Also on this page:   Mass and weight     Friction    

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A force is any kind of PUSH or PULL.
The unit of force is the newton (N).

A force can be measured using an instrument called a force meter (sometimes called a newton meter or spring balance)

force_meterUsing a force meter to measure weight
force_meter2Using a force meter to measure friction

 

 

 

 

 


A force will bring about one of the following changes
:

  • i. Make an object move faster (accelerate)

  • ii. Make a moving object slow down

  • iii.Make a moving object change direction

  • iv. Make an object change shape. eg cause a spring to stretch

Examples of different kinds of force:

  • Magnetism

  • Gravity (which causes an object to have weight)

  • Electrostatic (static charges cause objects to attract or repel each other)

  • Friction which will try and make any moving object to slow down.

 

Forces usually work in pairs
When a ball is in water the water pushes up on the ball helping it float.
This upward force is called upthrust.

Upthrust pushes UP.
Gravity pulls DOWN.

If the ball is floating then these two forces are  the same strength.upthrust


Balanced and unbalanced forces

Most objects have TWO forces on them.
If these two forces are the same the object will not move
(Or will stay moving at a steady speed)
forces_in_pairs
A book on the table does not fall to the ground because the table pushes up

A man falling with a parachute has two forces on him
Gravity pulls him down. Air resistance pushes up.
If the man is falling at a steady speed then these two forces must be the same.

parachute

balloon
A rocket balloon has two forces on it.
The air coming out of the back pushes the balloon forwards.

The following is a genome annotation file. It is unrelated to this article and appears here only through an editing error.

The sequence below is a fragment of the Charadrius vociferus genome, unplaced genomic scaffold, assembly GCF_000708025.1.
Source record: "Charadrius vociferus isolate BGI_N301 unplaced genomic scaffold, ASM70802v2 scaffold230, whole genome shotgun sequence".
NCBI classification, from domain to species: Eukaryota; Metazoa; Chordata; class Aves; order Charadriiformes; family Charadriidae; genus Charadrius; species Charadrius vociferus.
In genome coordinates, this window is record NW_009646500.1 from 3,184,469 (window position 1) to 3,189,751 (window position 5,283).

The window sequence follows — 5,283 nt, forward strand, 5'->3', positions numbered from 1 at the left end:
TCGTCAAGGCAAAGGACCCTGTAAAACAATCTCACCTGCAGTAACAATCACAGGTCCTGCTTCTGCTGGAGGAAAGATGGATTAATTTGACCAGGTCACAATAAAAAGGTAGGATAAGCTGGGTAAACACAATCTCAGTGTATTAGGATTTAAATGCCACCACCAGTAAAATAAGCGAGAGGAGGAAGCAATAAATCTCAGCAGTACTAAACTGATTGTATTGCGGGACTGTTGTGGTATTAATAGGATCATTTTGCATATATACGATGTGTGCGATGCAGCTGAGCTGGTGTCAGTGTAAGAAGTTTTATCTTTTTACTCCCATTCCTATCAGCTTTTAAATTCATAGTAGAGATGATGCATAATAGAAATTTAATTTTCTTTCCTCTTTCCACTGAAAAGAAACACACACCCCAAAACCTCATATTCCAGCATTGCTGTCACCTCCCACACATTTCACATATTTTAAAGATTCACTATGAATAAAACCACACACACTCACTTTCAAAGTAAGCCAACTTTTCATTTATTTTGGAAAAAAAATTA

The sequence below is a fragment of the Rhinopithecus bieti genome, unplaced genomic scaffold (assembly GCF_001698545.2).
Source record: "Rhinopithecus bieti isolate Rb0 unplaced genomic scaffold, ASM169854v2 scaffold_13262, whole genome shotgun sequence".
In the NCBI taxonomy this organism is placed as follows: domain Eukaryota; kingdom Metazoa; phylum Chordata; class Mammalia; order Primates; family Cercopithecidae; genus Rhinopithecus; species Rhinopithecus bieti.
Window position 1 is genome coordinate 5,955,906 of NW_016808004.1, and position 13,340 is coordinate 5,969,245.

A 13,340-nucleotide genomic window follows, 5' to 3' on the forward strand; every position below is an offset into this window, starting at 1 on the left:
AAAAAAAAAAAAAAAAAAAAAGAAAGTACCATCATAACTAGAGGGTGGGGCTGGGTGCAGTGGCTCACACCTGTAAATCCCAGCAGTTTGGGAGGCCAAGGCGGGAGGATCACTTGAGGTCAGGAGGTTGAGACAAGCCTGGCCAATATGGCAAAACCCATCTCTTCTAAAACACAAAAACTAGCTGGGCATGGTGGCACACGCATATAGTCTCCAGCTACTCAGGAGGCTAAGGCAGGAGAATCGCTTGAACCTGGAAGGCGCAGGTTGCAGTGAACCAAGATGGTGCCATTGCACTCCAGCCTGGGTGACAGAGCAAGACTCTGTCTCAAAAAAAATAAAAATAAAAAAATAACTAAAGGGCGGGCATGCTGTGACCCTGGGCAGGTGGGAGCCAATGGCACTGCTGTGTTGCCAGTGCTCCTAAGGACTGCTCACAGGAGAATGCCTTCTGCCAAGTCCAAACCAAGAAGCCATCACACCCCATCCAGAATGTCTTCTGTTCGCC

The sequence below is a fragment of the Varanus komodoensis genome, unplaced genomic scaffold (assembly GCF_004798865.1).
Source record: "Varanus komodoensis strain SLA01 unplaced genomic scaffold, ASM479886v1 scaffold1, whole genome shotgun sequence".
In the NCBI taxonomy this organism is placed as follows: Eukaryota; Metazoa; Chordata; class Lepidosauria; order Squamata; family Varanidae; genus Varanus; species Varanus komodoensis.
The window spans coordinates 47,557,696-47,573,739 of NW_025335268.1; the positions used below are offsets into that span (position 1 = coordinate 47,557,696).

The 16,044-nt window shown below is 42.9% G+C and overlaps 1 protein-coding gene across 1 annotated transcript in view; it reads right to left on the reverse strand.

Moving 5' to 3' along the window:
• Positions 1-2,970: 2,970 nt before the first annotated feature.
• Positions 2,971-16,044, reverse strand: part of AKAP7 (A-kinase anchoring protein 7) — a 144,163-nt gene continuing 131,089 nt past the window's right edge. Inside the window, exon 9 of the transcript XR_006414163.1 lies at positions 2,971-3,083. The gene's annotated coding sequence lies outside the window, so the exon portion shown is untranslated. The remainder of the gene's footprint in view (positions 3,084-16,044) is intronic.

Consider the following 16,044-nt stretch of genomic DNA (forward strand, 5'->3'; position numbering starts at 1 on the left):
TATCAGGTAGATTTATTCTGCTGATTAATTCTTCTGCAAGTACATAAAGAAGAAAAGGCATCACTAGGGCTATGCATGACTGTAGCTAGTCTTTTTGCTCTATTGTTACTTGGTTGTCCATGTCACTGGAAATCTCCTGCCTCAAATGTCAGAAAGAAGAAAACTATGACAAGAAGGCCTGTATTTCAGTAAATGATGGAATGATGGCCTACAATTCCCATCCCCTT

Air resistance slows the balloon down.
if the thrust pushing forwards is larger than the air resistance then the rocket speeds up.

Click on the image below to see a simulation of forces in action

Mass and weight
The mass of an object will never change. Mass is measured in kilograms

Weight depends on the pull of gravity. If the pull of gravity increases or decreases then so will the weight. The Earth’s gravity pulls with a force of 10 N on every 1 kg.

eg
A block of butter has a mass of 2 kg. on the Earth.
What is its weight? 
The pull of the Earth’s gravity is 10N/kg
so the weight of the butter is 2 x 10 which = 20N
On the Moon (where the gravity is less than the Earth the mass will still be 2 kg but it’s weight will be LESS than before.

Lunar Lander game .
The thrust from the motor balances the pull of Gravity. Click on the Image below

Lunar Lander Game

A moving car
The car will remain stationary until a force P pushes it forwards.

If the car is moving at a steady speed then the force P will equal the force F.

The force W (the weight of the car) caused by gravity, must be balanced by the road pushing upwards supporting the car.

car


Friction  

Friction is a force which tries to slow down a moving object.

It always pushes in the OPPOSITE direction to the direction of movement Friction can be lowered several ways (eg when sliding a wooden block across the table:

Lubricating the surface between the block and the table. Placing bearings (rollers) between the block and the table.